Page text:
*shrug* The more you know...
 

Melody

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@Captain Cassidy and anyone else interested - you can usually get the full papers off Google Scholar. I can't access the full version of the first one I posted.
Thanks for these.

One of the random things that I sometimes miss of not being at university anymore is the access to articles. I remember when I was at the end of my student years that I would sometimes look up and store some articles through JStor and such just because at least now I still could! I toyed for a bit with keeping/getting a membership of the academic library but since I moved to another place it didn't seem that doable. And I don't think it even included the digital databases which was a bit of a shame so I decided against it.
 
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Melody

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Hmm.... speaking as one, tbh I haven't felt much depressive symptoms caused by religion-related identity, even though I have deconverted around 3.5 years ago. Depressive feelings due to other things, like financial situation and career/the future? Definitely yes :xd:

At first, in the first and second year, kinda yes. It was also the time when I frequented atheistic and non-religious spaces such as r/atheism, debunking sites, and so on. But as the time goes on, eventually I just don't care about it anymore. I just like.... more lenient towards it. Not angry or frustrated or something like that. I'm neutral nowadays, and sometimes, I can see why religion is enticing and comfy for those who really believe in it, and kinda wished I could too.

Is it actually a sign that I'm slowly going back to belief? I still don't believe on clear superstitions like spirit, soul, afterlife, and so on, and my outlook on life is still largely secular. But religious stuff no longer bothers me like it did one or two years ago. I'm more receptive and willing to listen to sermons nowadays, that is, my mind doesn't always on the opposite and not in the mode to debunk it. I can still note some things that show Christianity's faults, but oddly enough, they don't bother me.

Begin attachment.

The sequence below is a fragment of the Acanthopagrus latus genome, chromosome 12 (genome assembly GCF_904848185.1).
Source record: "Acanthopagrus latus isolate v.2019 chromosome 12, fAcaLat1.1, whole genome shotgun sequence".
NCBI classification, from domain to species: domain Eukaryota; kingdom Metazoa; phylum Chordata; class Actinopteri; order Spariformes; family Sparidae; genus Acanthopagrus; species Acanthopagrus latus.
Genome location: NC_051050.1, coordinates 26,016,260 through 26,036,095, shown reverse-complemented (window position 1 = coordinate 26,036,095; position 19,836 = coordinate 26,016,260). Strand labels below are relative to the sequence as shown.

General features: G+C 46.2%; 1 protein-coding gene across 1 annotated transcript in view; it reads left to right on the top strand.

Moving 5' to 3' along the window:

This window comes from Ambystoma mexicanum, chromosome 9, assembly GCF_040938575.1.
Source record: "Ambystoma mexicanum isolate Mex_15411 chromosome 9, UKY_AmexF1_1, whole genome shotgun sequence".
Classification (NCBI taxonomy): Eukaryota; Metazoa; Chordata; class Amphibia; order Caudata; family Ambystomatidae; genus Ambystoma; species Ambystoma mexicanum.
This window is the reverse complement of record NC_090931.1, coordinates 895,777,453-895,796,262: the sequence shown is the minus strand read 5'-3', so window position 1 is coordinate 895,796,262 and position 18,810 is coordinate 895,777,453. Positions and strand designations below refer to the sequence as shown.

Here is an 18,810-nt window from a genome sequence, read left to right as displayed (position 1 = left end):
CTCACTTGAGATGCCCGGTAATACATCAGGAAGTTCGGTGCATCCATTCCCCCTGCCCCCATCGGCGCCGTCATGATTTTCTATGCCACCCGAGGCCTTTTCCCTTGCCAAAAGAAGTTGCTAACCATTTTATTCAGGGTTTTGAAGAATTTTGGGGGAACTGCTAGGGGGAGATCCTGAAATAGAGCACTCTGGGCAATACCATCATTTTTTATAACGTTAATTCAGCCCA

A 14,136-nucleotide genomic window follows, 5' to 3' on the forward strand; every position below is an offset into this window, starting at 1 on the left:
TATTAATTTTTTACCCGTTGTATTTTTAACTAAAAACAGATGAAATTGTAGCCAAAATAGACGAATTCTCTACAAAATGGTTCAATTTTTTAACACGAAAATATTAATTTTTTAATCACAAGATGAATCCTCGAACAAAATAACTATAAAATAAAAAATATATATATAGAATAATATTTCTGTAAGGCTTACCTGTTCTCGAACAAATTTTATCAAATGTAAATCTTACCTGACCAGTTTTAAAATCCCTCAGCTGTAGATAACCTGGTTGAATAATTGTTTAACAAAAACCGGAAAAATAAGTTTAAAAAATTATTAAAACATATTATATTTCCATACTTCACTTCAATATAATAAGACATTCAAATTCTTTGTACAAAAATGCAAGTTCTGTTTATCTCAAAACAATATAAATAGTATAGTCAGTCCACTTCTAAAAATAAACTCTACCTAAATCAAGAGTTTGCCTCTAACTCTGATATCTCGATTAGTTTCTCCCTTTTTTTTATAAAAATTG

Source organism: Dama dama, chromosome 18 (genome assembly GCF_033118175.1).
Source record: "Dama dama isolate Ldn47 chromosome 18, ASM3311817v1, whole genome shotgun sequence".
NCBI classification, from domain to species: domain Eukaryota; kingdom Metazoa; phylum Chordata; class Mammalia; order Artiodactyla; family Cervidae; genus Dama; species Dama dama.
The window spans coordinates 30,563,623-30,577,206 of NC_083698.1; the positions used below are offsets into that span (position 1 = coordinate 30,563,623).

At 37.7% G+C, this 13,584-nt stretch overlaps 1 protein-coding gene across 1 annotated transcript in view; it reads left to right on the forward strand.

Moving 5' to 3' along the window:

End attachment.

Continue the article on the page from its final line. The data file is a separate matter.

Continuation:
Not gonna lie, lately I think progressive Christianity can still fit me. And my church kinda is, at least compared to fundie churches. So.... ¯\_(ツ)_/¯

Or maybe I'm just weird, as usual. :xd:
I recognize this. When I was still in my doubting stage and the first years of being an atheist, I still felt very hurt and betrayed by my former religion and also religious people. But most of that has now mellowed out. Religious things tend to not be (as) triggering anymore and I do also have some nostalgic feelings to some things. As a non-believer I am not as susceptible to all the veiled manipulation stuff that hides in the theology/sermons/songs/whatever and that means I am able to enjoy some parts a little more even, because I refuse to be guilt tripped into anything anymore.

So songs that I might have enjoyed in the past but that also made me feel lacking in love and devotion towards Jesus are now songs that I might still enjoy melody-wise without the attached guilt. And I went to this Easter service last Sunday with family and I was mostly just a bit bemused and interested and enjoyed singing the classic hymns that I remembered. Church as a faithless person is a better experience for me because there's no strong emotional investment anymore, and that helps to keep my distance and composure. It helps that it's not the church from my childhood though, but a more progressive one that I am not in any way affiliated to. It's more of being a guest somewhere a few times a year and it's all but meaningless in that sense when it comes to emotional/community investment.